When I say, “police brutality,” I am thinking of the human brutality from slave ship to police stop.  There are so many names between then and now.  There is so much to account for.  I cannot tell it all.

But, know that when I say, “police brutality,” I am saying so much more than you could ever hear– unless of course you said it too.



All Lives Matter?


History is repeating itself right before our eyes and we cannot look away.  Now is not the time to bury our heads in the sand or to take a sick day.  We need to show up with our story and perspective ready to share and ready to accept the story of another.  All ears on deck.

I turn on the news and I turn off the news.  More shootings, more protests and more police officers.  It is stuttering the same sad story about race in America.  I hope that we listen up this time and that we talk to each other– not just across dinner or coffee tables but at work, at the gym, in the grocery store and in church.  We need to talk it out, not fight it out.  Inflicting pain does not open ears.

While the Internet affords us access to a seemingly endless amount of information, it is of no use to us if we do not access it.  Along with the video posted above, here are a few resources that might be of assistance to you, your family, organization and church in light of last week’s tragedies.  Please add to the list via the comment section as I can only click on so many websites.

“Why you should stop saying “all lives matter,” explained in 9 different ways”

These 12 Tweets Expose the Hypocrisy of #AllLivesMatter

Enough Already With ‘All Lives Matter’

Trauma of Racism Report

38 Resources to Help Your Church Start Discussing Race Today

Okay. Now, it’s your turn.






Freddie Gray: One Year Later

Cf24phIWsAAYUrjMany are asking what has changed one year after the senseless death of Freddie Gray. One year ago, the 21 year old man died after suffering a severed spinal cord after what has been described as “a wild ride” in the back of a police van.  The city of Baltimore burned before our eyes and today, its police officers and citizens are trying to find meaning in the midst of the ashes.

More than a mural or a hash tag, what is the message that we are sending regarding his death?  What are we saying in retrospect?  What does his death mean to us in this moment?  Or, has it lost momentum?  Buried, has the cycle of grief led us to accept his death– no matter its cause?

Unfortunately, for some, his name has just been added to the list.  He is another example, apart of the growing number of deaths while in police custody.  But, that cannot be the end of his life.  Surely, we must carry him on but not just on anniversaries or t- shirts. He is not a product, his name becoming no more than a chant.

No, his life must be returned to him but not the one taken that dreadful day.  But, the one that justice owes him.  We must answer the questions that his death, his buried body raises.  What about me?  One year later, do we have answer?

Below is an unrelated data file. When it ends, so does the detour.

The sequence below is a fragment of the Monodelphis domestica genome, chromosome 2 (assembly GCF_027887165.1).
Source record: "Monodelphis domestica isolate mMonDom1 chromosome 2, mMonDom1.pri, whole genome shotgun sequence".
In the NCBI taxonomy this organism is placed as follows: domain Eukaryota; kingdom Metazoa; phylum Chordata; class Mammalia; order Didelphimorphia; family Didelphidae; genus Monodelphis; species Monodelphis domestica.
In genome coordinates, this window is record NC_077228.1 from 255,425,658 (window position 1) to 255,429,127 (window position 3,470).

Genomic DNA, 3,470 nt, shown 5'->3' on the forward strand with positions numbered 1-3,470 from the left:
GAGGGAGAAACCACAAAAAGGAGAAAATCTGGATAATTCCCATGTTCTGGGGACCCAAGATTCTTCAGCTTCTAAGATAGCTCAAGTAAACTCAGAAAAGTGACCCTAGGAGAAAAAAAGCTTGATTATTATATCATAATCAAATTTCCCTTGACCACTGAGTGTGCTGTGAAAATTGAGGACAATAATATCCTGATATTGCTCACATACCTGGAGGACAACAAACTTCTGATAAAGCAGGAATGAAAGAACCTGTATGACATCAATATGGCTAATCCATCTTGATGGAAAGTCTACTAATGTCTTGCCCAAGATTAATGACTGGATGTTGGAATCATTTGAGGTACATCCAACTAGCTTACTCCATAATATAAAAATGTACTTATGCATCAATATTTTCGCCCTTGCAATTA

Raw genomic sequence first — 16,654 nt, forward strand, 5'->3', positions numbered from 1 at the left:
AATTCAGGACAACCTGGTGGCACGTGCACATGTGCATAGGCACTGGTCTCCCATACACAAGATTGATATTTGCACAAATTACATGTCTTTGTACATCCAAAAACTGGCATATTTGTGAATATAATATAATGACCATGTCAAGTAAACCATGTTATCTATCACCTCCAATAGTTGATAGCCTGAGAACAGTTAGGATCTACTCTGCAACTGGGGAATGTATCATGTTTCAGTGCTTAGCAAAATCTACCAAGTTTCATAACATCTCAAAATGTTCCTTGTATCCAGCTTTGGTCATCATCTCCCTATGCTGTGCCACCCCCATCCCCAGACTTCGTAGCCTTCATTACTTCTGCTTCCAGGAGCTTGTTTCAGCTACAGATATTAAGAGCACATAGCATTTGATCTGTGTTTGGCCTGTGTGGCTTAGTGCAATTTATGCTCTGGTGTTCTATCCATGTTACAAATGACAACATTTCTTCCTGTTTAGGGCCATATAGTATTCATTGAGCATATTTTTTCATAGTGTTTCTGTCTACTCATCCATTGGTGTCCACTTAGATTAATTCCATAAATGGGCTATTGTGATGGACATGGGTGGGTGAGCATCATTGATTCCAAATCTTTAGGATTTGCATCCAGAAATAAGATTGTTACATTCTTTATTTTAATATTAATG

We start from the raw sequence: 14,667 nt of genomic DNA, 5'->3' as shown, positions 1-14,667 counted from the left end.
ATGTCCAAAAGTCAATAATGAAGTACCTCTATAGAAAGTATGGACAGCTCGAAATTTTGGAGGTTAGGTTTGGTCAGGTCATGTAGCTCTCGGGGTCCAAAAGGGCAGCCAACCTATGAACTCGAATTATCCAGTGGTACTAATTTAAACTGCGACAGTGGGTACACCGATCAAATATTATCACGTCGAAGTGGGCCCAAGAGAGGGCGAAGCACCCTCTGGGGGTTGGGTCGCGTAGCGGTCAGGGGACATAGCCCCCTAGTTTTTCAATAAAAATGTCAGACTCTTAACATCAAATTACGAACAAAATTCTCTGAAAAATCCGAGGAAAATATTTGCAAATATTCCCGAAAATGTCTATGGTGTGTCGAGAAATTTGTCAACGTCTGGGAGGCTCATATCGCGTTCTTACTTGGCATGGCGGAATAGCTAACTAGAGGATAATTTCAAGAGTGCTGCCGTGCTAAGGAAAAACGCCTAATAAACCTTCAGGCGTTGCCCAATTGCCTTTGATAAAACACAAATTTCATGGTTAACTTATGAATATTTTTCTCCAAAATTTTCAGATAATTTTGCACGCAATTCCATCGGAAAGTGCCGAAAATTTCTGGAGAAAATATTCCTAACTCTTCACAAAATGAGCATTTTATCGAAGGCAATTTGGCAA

Hung jury may lead to hanging heads

freddie_gray_screenshot_smThe first to be tried in the untimely and tragic death of Mr. Freddie Gray, Baltimore police officer William Porter, leaves the courtroom and dumfounds some.  The mistrial is being described as a miscarriage of justice, a missed opportunity and even a misunderstanding.  There are those who believe that while it is unfortunate, no crime was committed.  There are others who are scratching their heads, wondering, “What just happened?”  Or maybe, they are shaking their heads saying, “Is this really happening?”

It is hard to accept that Gray died while in police custody and after committing no punishable offense.  Yet, Officer Porter was unable to be charged with any crime though clearly one occurred.  A young man lost his life and though impossible, many are looking for an even exchange.

With stories like Mr. Gray’s, it is easy to become discouraged and to no longer believe in the goodness of people and the power of the law.  Protesters and television viewers across America are waiting to see what will happen next.  But, no matter what happens, we can not hang our heads or hide them in the sand.

Despair must not win.  Sadness cannot overtake us.  We must lift our hands and voices while lifting the standard of our shared humanity, where we can look into the face of any human being and see ourselves.  We must keep talking, keep marching, keep voting, keep singing, keep preaching and keep praying until the hanging head of one Freddie Gray, handcuffed and feet scraping the concrete while being placed into a van lifts the heads of us all to see what was done to him.

“The Post- Racial America Alert System”

It comes from the Department of Post- Racial America and is used to assure us that “race is a thing of the past.”  It’s a clever video and certainly offers another way to look at the incidents of police- related deaths involving unarmed African American men and women against the hope of a post- racial America.  It is a necessary reminder that there is much work to be done if we are to put race behind us.